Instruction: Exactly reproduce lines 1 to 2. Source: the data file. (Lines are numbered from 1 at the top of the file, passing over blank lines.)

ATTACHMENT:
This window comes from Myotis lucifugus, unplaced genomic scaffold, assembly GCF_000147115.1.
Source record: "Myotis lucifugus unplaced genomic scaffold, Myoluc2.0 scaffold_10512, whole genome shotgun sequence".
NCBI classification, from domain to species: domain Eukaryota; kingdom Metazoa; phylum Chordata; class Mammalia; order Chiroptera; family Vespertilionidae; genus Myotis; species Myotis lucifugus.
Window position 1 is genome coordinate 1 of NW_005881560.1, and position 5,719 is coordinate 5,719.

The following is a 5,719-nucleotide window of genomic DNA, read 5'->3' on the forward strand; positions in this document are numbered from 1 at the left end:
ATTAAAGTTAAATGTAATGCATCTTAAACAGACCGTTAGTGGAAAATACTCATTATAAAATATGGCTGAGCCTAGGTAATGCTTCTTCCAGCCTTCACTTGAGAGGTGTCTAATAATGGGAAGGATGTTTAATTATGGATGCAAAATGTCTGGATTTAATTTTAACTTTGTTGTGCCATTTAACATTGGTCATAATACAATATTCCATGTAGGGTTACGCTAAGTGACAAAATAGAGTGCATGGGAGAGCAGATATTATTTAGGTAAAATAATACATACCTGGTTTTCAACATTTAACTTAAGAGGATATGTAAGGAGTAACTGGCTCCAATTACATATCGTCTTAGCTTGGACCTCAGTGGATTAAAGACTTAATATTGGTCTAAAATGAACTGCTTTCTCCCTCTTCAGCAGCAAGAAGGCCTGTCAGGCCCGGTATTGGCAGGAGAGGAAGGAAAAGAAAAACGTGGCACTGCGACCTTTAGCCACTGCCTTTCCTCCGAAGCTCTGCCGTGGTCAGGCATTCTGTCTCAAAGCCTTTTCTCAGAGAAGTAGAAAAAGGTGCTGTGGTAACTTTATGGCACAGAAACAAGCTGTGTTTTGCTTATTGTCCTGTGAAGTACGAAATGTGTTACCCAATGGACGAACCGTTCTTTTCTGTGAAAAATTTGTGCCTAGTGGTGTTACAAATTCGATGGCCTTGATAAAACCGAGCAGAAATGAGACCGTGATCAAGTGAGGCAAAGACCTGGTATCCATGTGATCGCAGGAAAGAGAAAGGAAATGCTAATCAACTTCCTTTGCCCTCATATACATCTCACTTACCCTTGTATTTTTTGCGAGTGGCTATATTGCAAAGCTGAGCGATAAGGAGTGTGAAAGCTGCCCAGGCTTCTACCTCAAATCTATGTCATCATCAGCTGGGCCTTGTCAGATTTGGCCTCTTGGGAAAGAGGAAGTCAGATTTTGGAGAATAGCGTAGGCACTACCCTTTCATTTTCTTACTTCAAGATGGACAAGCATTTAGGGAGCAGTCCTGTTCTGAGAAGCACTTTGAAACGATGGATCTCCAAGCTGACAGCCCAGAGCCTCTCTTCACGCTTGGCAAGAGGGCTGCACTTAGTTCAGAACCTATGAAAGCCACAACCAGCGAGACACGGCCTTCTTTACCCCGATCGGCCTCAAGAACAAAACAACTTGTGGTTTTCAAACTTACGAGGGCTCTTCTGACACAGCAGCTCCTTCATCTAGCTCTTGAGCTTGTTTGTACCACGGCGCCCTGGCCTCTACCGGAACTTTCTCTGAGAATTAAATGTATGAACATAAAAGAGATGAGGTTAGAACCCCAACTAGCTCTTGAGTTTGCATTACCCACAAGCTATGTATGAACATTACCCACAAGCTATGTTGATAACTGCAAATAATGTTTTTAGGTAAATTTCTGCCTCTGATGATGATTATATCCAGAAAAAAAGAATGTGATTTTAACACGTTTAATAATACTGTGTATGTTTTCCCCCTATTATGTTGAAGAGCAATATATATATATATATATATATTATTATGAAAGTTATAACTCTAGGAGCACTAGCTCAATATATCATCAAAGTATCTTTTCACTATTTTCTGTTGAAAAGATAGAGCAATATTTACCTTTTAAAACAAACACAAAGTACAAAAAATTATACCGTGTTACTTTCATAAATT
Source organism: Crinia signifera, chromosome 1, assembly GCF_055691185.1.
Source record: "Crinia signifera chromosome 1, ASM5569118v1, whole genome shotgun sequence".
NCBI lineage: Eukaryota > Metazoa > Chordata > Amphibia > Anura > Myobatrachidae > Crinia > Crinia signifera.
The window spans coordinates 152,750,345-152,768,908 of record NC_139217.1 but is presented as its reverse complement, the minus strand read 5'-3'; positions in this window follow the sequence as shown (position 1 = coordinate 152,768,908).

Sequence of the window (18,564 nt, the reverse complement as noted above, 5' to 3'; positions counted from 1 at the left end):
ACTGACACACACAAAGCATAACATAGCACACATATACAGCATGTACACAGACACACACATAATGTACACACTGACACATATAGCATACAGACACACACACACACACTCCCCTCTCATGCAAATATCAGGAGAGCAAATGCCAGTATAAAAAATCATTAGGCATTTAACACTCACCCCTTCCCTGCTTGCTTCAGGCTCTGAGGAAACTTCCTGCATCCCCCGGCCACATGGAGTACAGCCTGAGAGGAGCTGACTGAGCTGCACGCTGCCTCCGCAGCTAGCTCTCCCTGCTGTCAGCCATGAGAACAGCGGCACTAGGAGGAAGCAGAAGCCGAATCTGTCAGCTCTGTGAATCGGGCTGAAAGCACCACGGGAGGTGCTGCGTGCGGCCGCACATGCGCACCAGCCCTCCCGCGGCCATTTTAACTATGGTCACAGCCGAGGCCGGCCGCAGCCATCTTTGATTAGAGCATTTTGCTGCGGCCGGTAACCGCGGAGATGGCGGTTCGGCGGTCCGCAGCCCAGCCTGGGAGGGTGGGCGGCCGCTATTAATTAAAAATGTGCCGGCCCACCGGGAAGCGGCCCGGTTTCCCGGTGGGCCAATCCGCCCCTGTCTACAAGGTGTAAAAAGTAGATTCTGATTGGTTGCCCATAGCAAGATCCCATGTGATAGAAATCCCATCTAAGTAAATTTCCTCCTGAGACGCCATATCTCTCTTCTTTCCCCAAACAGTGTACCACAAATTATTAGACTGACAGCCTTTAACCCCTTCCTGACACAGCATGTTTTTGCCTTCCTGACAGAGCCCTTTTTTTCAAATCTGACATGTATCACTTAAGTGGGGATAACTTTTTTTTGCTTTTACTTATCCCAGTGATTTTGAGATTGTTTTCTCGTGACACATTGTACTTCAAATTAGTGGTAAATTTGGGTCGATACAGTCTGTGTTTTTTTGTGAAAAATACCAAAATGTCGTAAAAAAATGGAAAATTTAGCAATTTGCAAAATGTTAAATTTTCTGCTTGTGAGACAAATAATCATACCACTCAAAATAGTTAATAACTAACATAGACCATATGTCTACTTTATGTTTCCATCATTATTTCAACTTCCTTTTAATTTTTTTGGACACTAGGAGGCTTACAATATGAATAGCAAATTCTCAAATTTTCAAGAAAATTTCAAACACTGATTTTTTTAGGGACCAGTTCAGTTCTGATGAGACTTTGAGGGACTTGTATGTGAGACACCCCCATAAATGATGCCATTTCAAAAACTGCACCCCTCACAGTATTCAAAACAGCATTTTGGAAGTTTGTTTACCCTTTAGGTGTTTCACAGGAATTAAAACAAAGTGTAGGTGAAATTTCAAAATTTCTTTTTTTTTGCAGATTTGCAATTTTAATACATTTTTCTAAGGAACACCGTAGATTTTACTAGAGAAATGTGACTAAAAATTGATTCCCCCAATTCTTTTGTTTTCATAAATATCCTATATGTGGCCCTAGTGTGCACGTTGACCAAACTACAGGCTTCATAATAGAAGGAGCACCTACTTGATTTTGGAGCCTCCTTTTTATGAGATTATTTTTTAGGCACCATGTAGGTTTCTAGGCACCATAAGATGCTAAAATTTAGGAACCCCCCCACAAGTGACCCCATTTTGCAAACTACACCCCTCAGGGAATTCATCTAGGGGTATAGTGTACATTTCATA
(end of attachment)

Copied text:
This window comes from Myotis lucifugus, unplaced genomic scaffold, assembly GCF_000147115.1.
Source record: "Myotis lucifugus unplaced genomic scaffold, Myoluc2.0 scaffold_10512, whole genome shotgun sequence".